Fluorescence in situ hybridization (FISH) protocol in human sperm

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29 Citations (Scopus)


Aneuploidies are the most frequent chromosomal abnormalities in humans. Most of these abnormalities result from meiotic errors during the gametogenic process in the parents. In human males, these errors can lead to the production of spermatozoa with numerical chromosome abnormalities which represent an increased risk of transmitting these anomalies to the offspring. For this reason, the technique of fluorescence in situ hybridization (FISH) on sperm nuclei has become a protocol widely incorporated in the context of clinical diagnosis. This practice provides an estimate of the frequencies of numerical chromosome abnormalities in the gametes of the patients that seek for genetic reproductive advice. To date, the chromosomes most frequently included in sperm FISH analysis are chromosomes X, Y, 13, 18 and 21. This video-article describes, step by step, how to process and fix a human semen sample, how to decondense and denature the sperm chromatin, how to proceed to obtain sperm FISH preparations, and how to visualize the results at the microscope. Special remarks of the most relevant steps are given to achieve the best results. © JoVE 2006-2011 All Rights Reserved.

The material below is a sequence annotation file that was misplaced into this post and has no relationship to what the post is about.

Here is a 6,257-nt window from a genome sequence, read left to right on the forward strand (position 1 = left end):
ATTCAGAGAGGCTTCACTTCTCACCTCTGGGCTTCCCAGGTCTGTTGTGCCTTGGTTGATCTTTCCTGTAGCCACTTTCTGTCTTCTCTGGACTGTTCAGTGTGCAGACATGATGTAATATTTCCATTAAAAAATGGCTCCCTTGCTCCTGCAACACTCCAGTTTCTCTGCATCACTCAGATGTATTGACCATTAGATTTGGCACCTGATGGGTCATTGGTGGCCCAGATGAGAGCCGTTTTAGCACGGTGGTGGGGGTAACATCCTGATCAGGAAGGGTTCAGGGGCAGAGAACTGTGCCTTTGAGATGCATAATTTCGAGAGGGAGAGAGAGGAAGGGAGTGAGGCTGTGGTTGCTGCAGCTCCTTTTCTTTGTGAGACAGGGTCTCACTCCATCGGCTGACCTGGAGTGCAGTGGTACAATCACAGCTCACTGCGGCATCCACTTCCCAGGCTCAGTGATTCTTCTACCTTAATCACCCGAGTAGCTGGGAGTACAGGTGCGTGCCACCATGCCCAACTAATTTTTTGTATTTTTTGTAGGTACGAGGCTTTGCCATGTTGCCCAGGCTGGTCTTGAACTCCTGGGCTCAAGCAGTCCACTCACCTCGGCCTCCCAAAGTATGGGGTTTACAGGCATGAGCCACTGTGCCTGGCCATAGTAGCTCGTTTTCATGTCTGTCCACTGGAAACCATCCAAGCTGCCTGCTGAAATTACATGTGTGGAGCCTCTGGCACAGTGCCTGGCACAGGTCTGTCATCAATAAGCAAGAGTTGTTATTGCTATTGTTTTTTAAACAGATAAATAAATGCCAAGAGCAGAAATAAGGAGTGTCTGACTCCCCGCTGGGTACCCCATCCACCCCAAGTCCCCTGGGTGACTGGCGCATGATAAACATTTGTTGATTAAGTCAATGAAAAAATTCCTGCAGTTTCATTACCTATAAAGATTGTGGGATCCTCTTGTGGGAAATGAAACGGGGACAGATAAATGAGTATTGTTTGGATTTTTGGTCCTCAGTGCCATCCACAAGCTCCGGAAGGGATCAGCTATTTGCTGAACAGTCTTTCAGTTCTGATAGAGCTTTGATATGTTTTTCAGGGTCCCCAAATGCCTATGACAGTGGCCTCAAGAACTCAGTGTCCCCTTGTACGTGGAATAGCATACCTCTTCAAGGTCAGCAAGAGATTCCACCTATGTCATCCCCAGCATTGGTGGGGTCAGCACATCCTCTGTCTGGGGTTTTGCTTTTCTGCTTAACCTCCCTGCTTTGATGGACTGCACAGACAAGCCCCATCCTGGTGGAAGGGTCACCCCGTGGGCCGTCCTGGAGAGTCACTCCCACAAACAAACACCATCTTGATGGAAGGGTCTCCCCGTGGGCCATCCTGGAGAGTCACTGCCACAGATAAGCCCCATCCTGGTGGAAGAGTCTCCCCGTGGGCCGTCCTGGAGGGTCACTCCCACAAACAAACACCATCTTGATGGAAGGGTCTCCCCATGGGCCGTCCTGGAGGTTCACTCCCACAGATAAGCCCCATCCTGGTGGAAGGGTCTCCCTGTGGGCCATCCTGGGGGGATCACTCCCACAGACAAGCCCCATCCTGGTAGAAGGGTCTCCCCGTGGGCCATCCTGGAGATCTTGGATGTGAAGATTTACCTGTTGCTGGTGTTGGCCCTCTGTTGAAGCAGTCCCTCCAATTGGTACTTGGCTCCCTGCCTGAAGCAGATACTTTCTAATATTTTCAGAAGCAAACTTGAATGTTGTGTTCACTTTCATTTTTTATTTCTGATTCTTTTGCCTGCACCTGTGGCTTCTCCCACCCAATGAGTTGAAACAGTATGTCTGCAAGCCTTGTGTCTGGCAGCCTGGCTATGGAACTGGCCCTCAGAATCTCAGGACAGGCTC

Original languageEnglish
Article numbere1405
JournalJournal of Visualized Experiments
Issue number31
Publication statusPublished - 1 Jan 2009


  • Cellular Biology
  • Fluorescence in situ hybridization
  • Human
  • Infertility
  • Issue 31
  • Numerical chromosome abnormalities
  • Spermatozoa


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